When Dara Lynn Weiss wrote that she wished the Vogue photographs hadn’t made Betty’s “after” body look so thin, she was asking us to understand the depth of her fear for her child. She was also saying something uncomfortable and true: We do expect parents of fat kids to control their children’s appetites and bodies. We don’t demonize them for banning sugar or second helpings. We just want them to do all that quietly, so we don’t have to look too closely. What reads as abusive and manipulative when it happens to thin kids is framed as a necessary part of “being a good mother” to a fat child.
Fat kids put on diets are supposed to be grateful someone is doing something about the problem of their bodies. Fat boys don’t get eating disorders, we think. (We are wrong.) They’re supposed to be able to take the joke, to enjoy the joke, to accept that they can only eat brownies when they are making a spectacle of themselves eating brownies for the thin kids’ amusement. Fat girls don’t get eating disorders, we think. (We are wrong.) They’re supposed to be grateful that someone is trying to make them thin, because thin equals pretty and desirable.
Fat kids put on diets have to navigate how food, hunger and love become both inextricably tangled together and yet can somehow only exist correctly in opposition to one another. They don’t get to exist in their bodies; they learn, instead, to think about their bodies in terms of how they look to other people, in terms of the emotions they elicit in adults when they are viewed at doctor’s appointments, or in family photos. And so instead of learning to trust their appetites or to celebrate the power and potential of their bodies just as they are, they learn to perpetually seek a different, better body. One that has never felt out of control around a cheeseburger. One that doesn’t crave. “Fat Sam didn’t care,” Anderson writes. “He just kept cramming the universe into his face.” But Fat Sam does care. Later in the piece, Anderson notes: “When I choose to deny myself something, it is Fat Sam who is feeding, greedily, on that denial.” Fat Sam is the raison d’etrat for Anderson’s restriction. He only exists because Anderson cannot allow himself to be fat.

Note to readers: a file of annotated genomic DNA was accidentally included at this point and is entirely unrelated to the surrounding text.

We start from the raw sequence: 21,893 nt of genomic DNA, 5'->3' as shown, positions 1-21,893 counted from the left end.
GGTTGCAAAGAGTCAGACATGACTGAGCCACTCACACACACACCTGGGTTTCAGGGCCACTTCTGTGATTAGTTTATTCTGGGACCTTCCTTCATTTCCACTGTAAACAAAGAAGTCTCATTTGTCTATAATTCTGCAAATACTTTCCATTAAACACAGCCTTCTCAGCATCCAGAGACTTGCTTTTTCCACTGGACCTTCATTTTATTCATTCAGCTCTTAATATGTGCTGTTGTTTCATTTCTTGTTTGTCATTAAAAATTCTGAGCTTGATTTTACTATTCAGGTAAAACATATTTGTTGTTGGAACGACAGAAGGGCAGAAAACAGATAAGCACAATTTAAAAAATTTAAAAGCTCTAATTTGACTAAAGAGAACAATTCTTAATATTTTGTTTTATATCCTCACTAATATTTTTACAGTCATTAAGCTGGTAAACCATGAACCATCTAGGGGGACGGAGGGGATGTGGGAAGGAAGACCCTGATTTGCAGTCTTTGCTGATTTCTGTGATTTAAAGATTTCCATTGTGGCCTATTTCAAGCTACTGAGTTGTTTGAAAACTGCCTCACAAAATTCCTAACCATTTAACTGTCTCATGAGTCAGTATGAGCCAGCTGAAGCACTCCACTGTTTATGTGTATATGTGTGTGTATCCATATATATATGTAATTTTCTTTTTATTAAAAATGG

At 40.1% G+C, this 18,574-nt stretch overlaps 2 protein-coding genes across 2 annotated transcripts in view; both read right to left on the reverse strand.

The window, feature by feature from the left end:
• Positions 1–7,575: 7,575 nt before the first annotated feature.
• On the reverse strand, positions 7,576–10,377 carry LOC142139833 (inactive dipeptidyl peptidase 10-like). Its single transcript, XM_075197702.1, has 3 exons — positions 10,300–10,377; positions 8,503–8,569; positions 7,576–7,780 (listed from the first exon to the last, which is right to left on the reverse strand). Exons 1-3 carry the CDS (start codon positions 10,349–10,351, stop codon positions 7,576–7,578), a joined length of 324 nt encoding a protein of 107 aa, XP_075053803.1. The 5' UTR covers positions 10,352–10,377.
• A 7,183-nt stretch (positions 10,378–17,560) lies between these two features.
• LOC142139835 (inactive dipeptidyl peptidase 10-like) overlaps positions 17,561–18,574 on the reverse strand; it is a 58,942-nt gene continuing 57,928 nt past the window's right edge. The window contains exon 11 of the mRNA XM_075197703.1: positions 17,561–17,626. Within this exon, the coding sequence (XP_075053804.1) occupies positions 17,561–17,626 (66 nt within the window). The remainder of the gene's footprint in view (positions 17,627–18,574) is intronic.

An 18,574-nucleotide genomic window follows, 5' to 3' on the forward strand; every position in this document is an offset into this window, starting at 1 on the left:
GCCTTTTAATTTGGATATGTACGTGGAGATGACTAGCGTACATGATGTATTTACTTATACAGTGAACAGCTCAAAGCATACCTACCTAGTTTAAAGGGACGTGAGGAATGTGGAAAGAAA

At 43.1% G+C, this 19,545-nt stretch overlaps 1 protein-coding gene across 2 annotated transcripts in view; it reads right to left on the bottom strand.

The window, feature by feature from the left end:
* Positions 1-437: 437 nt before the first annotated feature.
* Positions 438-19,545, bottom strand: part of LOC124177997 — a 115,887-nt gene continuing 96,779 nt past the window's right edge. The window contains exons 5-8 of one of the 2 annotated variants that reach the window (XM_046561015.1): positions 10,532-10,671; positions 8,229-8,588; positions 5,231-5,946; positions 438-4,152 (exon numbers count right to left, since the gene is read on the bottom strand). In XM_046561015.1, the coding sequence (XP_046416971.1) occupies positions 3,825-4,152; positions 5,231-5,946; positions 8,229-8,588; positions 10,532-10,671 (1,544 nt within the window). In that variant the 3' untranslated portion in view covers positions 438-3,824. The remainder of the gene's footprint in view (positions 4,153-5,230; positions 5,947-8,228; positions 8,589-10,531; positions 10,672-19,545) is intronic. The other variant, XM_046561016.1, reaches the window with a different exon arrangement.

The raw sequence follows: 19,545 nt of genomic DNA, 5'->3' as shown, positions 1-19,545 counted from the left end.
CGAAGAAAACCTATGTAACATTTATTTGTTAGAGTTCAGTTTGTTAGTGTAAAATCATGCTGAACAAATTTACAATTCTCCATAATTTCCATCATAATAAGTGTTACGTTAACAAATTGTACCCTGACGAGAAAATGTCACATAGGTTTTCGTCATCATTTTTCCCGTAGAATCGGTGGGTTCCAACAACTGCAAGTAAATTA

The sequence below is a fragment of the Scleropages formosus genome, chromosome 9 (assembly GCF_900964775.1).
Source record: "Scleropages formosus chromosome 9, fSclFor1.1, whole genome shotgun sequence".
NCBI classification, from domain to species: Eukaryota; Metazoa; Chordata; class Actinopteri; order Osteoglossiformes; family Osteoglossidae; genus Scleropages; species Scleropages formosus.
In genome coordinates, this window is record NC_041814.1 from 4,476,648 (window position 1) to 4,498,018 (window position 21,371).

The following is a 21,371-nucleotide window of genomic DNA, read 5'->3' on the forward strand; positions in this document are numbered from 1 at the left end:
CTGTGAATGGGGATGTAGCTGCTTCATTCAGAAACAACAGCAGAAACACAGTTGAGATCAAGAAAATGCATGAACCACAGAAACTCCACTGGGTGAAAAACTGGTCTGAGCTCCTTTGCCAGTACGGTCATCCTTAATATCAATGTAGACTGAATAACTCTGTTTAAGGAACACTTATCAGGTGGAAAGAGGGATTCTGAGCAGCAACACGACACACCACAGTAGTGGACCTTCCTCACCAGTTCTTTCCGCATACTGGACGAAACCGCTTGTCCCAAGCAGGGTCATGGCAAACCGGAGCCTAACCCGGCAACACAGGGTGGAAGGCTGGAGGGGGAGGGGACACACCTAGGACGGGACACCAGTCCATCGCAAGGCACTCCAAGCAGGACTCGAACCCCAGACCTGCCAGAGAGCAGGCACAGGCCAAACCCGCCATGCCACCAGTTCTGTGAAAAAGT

What if we let fat kids be? What if they could take the same unbridled joy in their appetites that we let most thin kids experience for at least some, if not all, of childhood? When desire isn’t wrong, it loses its anxiety, its urgency. Hunger can be embraced, instead of feared. Love no longer feels conditional. And fat kids could stop dividing themselves into “befores” and “afters,” into flattering and unflattering photos, into fat bodies with skinny people trapped inside.
But that’s only possible if parents of fat kids—and actually all kids—reject the premise that goes unquestioned in both of these stories. If we reject the notion that fat is bad; if we reject the idea that our kids’ bodies can’t be trusted to grow; if we reject the premise that our worth as parents should be measured by our children’s weight—then diet culture has nothing to feast on. We need to identify diet culture as the enemy—not our kids’ bodies, not our own bodies, and not even other parents who are still caught up in trying to play this game by the rules. And then we need to make it safe for our kids to just be who they are.
Casey Johnston has more thoughts on “Fat Sam” and eating disorder denial.
I also appreciated this take from Anne Helen Petersen: Anderson’s piece is both beautifully written and deeply fatphobic. (And I think the beauty of the writing lulls a lot of us into not realizing just how anti-fat it is?)
If you’re worried about feeding your baby during this formula shortage, this account is full of good resources and information. Yummy Toddler Food also has you covered.
And remember that gun reform is now a states issue. Everytown has a website that lets you see — state by state — what the laws are in each state. We know that electing new majorities in our target states will make it possible to pass gun safety legislation. The States Project helped flip Maine in 2018, and were able to deepen that new majority in 2020 — this was an outcome in their 2021 session. So this is, yet again, where the Burnt Toast Giving Circle can do some good. We’ll be picking the state to focus on in the next few weeks, but we need you with us!